Now that students are on study leave we've got some time to dedicate to The Canterbury Tales. We had a full day working on The Miller's Tale - one of three which we're building the main show around. Up to now rehearsals have focused on the whole company as we're been developing the skills needed to support each other in the storytelling and large outdoor venues, but now, with just about a month to go, it's time to hone in a little more on the content of the stories themselves.
The medieval world is fascinating and the more time we spend with the tales, the more you realise how sophisticated the 'dark ages' actually are. Of course everybody loves Chaucer's bawdy and a poker up the arse is as much fun for an audience now as it must have been to those who originally gathered to hear the stories told; but Chaucer's world also reveals great humanity and humour.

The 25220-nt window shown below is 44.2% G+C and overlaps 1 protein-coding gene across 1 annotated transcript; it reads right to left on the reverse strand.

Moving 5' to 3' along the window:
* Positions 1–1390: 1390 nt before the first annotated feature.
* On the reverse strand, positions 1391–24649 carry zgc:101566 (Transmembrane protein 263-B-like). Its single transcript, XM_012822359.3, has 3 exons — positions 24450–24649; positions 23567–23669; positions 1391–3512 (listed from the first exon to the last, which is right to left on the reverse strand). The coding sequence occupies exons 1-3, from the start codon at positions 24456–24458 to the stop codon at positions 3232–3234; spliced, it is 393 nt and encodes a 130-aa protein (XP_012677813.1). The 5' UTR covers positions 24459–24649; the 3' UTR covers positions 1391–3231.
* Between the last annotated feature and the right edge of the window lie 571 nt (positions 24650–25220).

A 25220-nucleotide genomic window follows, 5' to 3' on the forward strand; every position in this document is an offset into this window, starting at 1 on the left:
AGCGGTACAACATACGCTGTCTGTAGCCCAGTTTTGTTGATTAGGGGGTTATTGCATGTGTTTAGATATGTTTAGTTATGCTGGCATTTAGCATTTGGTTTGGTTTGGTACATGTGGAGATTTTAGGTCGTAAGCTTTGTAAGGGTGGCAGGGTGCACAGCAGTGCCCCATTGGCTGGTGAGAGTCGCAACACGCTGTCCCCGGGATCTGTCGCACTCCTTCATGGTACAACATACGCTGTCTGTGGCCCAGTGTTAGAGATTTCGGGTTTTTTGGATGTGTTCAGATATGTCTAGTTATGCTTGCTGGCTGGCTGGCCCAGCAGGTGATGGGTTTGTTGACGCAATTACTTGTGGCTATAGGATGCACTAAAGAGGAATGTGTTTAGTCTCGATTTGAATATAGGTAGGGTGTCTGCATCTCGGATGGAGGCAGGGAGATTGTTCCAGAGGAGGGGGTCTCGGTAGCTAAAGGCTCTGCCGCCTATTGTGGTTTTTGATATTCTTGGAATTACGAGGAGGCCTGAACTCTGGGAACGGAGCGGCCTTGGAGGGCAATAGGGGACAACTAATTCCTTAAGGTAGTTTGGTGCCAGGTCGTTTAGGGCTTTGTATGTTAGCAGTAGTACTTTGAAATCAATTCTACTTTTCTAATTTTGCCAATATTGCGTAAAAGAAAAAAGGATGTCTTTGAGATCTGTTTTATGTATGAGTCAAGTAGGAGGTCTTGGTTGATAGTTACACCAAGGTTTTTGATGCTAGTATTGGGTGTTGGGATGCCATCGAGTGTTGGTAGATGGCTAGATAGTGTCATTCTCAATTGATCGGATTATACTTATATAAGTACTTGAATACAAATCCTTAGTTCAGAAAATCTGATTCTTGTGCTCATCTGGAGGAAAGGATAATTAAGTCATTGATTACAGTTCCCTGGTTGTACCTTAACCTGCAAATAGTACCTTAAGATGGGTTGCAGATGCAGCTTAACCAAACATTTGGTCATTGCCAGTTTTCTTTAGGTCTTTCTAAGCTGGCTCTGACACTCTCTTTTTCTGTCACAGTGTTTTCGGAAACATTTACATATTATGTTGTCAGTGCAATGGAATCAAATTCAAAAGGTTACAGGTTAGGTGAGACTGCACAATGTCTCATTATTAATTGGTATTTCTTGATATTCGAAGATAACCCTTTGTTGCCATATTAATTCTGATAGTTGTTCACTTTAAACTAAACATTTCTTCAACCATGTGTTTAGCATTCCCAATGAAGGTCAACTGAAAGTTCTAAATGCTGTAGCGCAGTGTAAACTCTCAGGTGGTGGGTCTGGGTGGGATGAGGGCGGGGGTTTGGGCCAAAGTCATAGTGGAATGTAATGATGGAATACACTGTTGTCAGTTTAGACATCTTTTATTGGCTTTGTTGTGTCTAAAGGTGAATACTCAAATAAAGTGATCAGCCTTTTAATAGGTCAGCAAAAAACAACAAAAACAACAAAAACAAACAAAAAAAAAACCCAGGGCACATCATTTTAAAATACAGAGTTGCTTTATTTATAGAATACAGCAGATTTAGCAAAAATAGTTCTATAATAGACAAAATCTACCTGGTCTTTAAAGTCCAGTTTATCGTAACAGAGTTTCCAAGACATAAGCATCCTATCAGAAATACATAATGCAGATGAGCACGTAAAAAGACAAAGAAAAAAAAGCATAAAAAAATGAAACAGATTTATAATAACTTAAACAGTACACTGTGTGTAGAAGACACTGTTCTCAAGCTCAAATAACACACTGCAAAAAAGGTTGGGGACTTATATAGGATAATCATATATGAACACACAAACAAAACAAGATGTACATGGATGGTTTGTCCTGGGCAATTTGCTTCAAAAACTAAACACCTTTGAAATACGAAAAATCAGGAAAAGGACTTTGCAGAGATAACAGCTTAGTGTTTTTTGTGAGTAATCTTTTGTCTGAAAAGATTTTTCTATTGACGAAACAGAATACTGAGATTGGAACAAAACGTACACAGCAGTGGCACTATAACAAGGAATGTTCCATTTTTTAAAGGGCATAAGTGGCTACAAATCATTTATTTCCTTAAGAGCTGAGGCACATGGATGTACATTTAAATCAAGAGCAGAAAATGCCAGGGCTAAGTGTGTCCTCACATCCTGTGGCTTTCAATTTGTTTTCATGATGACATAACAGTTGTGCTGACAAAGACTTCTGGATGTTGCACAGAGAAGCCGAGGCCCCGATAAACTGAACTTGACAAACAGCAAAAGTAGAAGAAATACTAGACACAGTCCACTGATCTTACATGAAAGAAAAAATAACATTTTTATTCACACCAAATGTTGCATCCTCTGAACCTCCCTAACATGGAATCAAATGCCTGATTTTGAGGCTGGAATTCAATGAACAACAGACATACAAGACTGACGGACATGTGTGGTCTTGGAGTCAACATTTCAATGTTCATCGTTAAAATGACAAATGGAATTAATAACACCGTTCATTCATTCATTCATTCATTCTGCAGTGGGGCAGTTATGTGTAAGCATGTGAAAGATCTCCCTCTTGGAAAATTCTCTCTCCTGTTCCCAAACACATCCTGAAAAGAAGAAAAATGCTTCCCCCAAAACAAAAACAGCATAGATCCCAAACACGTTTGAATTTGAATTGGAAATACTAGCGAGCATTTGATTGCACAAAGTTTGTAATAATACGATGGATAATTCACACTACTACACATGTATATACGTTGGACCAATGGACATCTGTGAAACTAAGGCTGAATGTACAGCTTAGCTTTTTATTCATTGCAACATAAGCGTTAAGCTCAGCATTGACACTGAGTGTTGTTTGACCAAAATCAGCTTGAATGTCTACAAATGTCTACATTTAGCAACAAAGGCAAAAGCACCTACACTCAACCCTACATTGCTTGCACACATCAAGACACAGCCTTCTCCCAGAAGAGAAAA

The Wife of Bath's Tale, which we'll tackle tomorrow, has a beautiful proto-feminist moral with the Knight realising that what women want is sovereignty over their affairs. He is offered a choice by an old crone. He can either marry her as old, but faithful or she will change herself into a beautiful woman but will not promise him fidelity. He reverses the choice and is rewarded when she decided to be both beautiful and faithful. Have faith in your love, the story suggests, they will do right by you.
The Miler's story, though, includes some delicious black humour, made in the face of plague, disease and a life expectancy of less than forty. The carpenter at the centre, bemoans the fickle nature of death and tells the story of an astrology, who swore that the night stars could reveal the future, but in the darkness fell into a ditch and broke his neck. He didn't foresee that!